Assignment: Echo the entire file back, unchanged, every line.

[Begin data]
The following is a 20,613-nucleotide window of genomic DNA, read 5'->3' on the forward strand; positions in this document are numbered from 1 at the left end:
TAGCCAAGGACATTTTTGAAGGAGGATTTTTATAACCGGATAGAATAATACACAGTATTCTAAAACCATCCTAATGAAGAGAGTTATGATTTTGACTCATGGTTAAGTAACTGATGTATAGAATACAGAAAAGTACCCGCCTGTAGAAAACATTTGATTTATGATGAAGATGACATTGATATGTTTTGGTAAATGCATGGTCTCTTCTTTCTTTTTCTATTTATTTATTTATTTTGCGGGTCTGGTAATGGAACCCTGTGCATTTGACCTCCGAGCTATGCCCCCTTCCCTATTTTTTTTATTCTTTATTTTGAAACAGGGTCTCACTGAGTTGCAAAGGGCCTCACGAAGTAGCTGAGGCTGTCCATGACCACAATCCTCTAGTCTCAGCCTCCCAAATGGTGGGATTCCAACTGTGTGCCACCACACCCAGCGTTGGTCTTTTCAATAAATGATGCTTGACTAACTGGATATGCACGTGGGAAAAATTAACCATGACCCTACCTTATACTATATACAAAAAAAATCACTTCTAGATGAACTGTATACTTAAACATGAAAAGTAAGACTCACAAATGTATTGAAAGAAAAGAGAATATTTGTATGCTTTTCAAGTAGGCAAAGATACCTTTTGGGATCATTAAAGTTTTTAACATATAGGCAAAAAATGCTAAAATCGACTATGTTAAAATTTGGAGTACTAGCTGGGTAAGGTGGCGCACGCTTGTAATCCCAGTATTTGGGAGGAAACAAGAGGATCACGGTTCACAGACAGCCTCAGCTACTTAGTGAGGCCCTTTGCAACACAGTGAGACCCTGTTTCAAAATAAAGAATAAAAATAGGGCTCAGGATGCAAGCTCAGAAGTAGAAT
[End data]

The following is a 20,613-nucleotide window of genomic DNA, read 5'->3' on the forward strand; positions in this document are numbered from 1 at the left end:
TAGCCAAGGACATTTTTGAAGGAGGATTTTTATAACCGGATAGAATAATACACAGTATTCTAAAACCATCCTAATGAAGAGAGTTATGATTTTGACTCATGGTTAAGTAACTGATGTATAGAATACAGAAAAGTACCCGCCTGTAGAAAACATTTGATTTATGATGAAGATGACATTGATATGTTTTGGTAAATGCATGGTCTCTTCTTTCTTTTTCTATTTATTTATTTATTTTGCGGGTCTGGTAATGGAACCCTGTGCATTTGACCTCCGAGCTATGCCCCCTTCCCTATTTTTTTTATTCTTTATTTTGAAACAGGGTCTCACTGAGTTGCAAAGGGCCTCACGAAGTAGCTGAGGCTGTCCATGACCACAATCCTCTAGTCTCAGCCTCCCAAATGGTGGGATTCCAACTGTGTGCCACCACACCCAGCGTTGGTCTTTTCAATAAATGATGCTTGACTAACTGGATATGCACGTGGGAAAAATTAACCATGACCCTACCTTATACTATATACAAAAAAAATCACTTCTAGATGAACTGTATACTTAAACATGAAAAGTAAGACTCACAAATGTATTGAAAGAAAAGAGAATATTTGTATGCTTTTCAAGTAGGCAAAGATACCTTTTGGGATCATTAAAGTTTTTAACATATAGGCAAAAAATGCTAAAATCGACTATGTTAAAATTTGGAGTACTAGCTGGGTAAGGTGGCGCACGCTTGTAATCCCAGTATTTGGGAGGAAACAAGAGGATCACGGTTCACAGACAGCCTCAGCTACTTAGTGAGGCCCTTTGCAACACAGTGAGACCCTGTTTCAAAATAAAGAATAAAAATAGGGCTCAGGATGCAAGCTCAGAAGTAGAAT